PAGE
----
A divided panel from the U.S. Court of Appeals for the D.C. Circuit last week ruled that Texas, Wyoming, and industry groups lacked standing to challenge rules by the Environmental Protection Agency (EPA) related to state greenhouse gas (GHG) permitting requirements.
Texas, Wyoming, the Utility Air Regulatory Group, and the National Mining Association had petitioned the appellate court for review of five rules designed to ensure that a permitting authority existed to issue the required GHG permits. The petitioners argued that the rules are based on an "impermissible" interpretation of the Clean Air Act’s Part C Prevention of Significant Deterioration (PSD) program and violate the Act’s “orderly process” for revision of state implementation plans (SIPs).
After the U.S. Supreme Court held in 2007 with Massachusetts v. EPA that GHGs qualify as an air pollutant under the Clean Air Act, the EPA identified 13 states—among them, Texas and Wyoming—that lacked an adequate GHG permitting processes. The agency then proposed rules in August 2010 that set up a federal implementation plan (FIP) under which the EPA could assume the authority to issue PSD permits for GHG emissions in those states. Texas is the only state that refused to comply with the rules that took effect on Jan 2, 2011.
Texas Gov. Rick Perry, Attorney General Gregg Abbott, and a host of state bodies, including the Texas Commission on Environmental Quality, had then said in a filing with the appellate court that the EPA’s decision to partially disapprove Texas’ state PSD and title V regulations and impose a FIP without traditional public notice-and-comment procedures is illegal.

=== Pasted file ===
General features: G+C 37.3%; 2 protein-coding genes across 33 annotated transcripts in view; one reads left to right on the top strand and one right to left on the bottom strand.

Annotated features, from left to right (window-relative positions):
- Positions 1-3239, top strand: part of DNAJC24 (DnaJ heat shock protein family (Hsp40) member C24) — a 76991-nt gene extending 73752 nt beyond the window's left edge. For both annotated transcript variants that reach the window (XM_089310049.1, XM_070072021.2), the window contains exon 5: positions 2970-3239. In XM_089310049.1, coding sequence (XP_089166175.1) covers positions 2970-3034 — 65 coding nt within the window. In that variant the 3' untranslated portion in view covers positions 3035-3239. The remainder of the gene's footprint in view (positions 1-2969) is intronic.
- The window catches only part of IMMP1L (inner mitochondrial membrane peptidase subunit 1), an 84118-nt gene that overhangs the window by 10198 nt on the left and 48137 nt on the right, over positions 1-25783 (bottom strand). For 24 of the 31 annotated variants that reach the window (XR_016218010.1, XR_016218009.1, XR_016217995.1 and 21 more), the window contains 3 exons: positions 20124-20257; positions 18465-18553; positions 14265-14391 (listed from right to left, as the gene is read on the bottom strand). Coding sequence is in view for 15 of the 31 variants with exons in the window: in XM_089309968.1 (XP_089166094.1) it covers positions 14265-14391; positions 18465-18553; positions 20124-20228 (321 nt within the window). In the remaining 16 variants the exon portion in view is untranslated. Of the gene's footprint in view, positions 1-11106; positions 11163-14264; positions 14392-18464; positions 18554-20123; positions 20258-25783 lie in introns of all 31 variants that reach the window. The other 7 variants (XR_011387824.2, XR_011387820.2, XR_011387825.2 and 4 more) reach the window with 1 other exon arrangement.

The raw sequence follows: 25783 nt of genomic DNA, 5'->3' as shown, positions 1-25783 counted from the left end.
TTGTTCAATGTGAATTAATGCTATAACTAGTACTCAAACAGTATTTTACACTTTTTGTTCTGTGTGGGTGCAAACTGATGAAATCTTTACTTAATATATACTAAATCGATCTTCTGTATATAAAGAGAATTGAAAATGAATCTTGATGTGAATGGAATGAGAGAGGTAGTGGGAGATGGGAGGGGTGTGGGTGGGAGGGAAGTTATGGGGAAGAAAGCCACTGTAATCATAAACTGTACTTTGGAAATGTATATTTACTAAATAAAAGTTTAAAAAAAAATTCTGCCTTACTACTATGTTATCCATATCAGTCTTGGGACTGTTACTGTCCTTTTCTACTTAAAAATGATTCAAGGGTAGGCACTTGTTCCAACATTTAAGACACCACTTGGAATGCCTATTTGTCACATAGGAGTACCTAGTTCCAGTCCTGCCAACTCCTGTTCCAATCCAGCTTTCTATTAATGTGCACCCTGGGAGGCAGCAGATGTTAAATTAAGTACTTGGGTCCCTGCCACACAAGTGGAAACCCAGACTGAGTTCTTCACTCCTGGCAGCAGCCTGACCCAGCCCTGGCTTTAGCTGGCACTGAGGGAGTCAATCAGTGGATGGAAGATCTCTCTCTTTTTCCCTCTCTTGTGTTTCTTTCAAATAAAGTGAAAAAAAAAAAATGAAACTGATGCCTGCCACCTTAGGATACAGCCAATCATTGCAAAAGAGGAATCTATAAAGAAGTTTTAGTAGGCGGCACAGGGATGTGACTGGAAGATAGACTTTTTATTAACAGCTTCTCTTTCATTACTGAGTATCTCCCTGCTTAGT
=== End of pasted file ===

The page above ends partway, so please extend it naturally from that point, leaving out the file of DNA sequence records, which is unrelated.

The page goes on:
In June 2012, the D.C. Circuit ruled, however, that the EPA was "unambiguously correct" in its interpretation of the Clean Air Act to regulate carbon dioxide emissions.
Last week, the court decided 2–1 that the Clean Air Act "unambiguously requires a PSD permit setting forth emission limitations for each pollutant subject to regulation under the act before a major emitting facility may be constructed, even when the applicable SIP has not been updated to include requirements for newly regulated pollutants."
The panel also threw out arguments that the 10th Amendment prohibits the EPA from forcing states to give up their rights in order to carry out federal policy. The court pointed out that the Supreme Court has "repeatedly affirmed the constitutionality of federal statutes that allow states to administer federal programs but provide for direct federal administration if a state chooses not to administer it."
"Because we now hold that under the plain text of [the Clean Air Act] the permitting requirements are self-executing without regard to previously approved SIPs, industry petitioners fail to show how they have been injured in fact by rules enabling issuance of the
necessary permits," wrote Judge Judith Rodgers for the court. Judge Rodgers was joined by Judge David Tatel. Judge Brett Kavanaugh dissented.
"State petitioners likewise fail, in the face of Congress’s mandate in CAA § 165(a), to show how vacating the rules would redress their purported injuries. Accordingly, because petitioners lack Article III standing to challenge the rules, we dismiss the petitions for lack of jurisdiction," the court ruled.
In his dissent, Judge Kavanaugh contended that Texas’s SIP could not be retroactively disapproved on the basis that it was flawed. The SIP "neither (i) updates automatically to incorporate new federal regulations, such as the greenhouse gas regulations, nor (ii) provides express assurances that the state will update its plan as necessary whenever a new EPA regulation issues. But neither the Act nor EPA regulations require either an automatically updating SIP or assurances that the state will reflexively update its plan. So Texas’s SIP was not flawed when EPA approved it 18 years earlier, and it cannot be retroactively disapproved on that basis," he wrote.
Sources: POWERnews, D.C. Circuit
—Sonal Patel, Senior Writer (@POWERmagazine, @sonalcpatel)